Lecturer's Précis - Warrington and McCarthy (1987)

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First published online 09:00 GMT 11th February 2004, Copyright Derek J. Smith (Chartered Engineer). This version [HT.1 - transfer of copyright] dated 12:00 13th January 2010


Warrington and McCarthy (1987) on "Categories of Knowledge"

Warrington and McCarthy (1987) report clinical case study material on YOT, a 50-year-old right-handed female, who suffered a stroke in August 1984 which blocked her left middle cerebral artery. Initially she suffered a global aphasia [glossary], but as this started to resolve it left a curious category-specific impairment [glossary], "namely the preservation of animals, foods, and flower names" (p1275).

Now it happens that relatively "pure" impairments such as this are rare in the literature. Nielson (1958) found only 15 prior reports, six of patients with a selective knowledge of living things, and nine of patients with a selective knowledge of man-made objects. Moreover, Warrington and McCarthy had themselves reported on an earlier patient, VER, in whom the "verbal knowledge of common objects" (Warrington and McCarthy, 1983, p1278) had been impaired but the knowledge of animals, foods, and flower names preserved. They were accordingly keen to investigate what might prove to be a "double dissociation" [glossary], and YOT's deficit was therefore explored in detail, using a number of specially designed tests as follows .....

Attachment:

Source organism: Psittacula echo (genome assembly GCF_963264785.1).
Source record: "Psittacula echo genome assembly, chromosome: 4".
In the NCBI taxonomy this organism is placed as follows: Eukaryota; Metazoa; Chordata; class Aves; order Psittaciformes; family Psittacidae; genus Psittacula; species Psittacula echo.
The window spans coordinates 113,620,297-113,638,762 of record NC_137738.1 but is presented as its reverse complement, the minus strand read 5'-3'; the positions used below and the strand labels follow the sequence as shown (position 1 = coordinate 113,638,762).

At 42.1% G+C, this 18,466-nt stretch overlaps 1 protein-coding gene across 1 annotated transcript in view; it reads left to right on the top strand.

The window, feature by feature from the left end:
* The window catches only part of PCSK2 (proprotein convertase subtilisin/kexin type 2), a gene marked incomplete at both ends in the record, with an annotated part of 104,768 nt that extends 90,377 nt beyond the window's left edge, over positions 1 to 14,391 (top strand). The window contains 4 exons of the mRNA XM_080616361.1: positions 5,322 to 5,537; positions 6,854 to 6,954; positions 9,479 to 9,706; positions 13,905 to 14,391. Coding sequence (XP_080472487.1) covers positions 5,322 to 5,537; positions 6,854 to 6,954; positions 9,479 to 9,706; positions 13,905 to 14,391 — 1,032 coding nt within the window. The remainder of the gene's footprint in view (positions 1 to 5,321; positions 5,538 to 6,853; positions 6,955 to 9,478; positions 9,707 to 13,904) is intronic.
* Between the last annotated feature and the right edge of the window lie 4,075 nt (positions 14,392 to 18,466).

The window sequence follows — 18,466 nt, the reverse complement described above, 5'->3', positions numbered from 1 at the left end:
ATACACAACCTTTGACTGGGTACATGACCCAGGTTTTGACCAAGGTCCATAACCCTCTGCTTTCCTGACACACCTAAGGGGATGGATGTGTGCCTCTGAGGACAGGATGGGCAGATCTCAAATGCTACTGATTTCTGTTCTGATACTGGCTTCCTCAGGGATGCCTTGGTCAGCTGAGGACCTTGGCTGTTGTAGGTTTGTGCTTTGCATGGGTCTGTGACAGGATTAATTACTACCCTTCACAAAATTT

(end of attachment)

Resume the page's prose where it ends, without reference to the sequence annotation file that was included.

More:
Experiment 1 - Animals, Flowers , and Objects: An array of pictorial stimuli was prepared, consisting of five flower, five animal, and five object pictures. Correct identification was scored using a matching-to-sample technique [glossary], by having YOT select her answer manually from a desktop array of alternative pictures, rather than verbally. The actual test items were .....

nettles, buttercup, thistle, rose, daffodil

tiger, camel, monkey, giraffe, zebra

scissors, steps, fork, mop, hammer

Correct responses were obtained on 86% of the flowers and animals, compared to only 67% on the objects (p<0.01).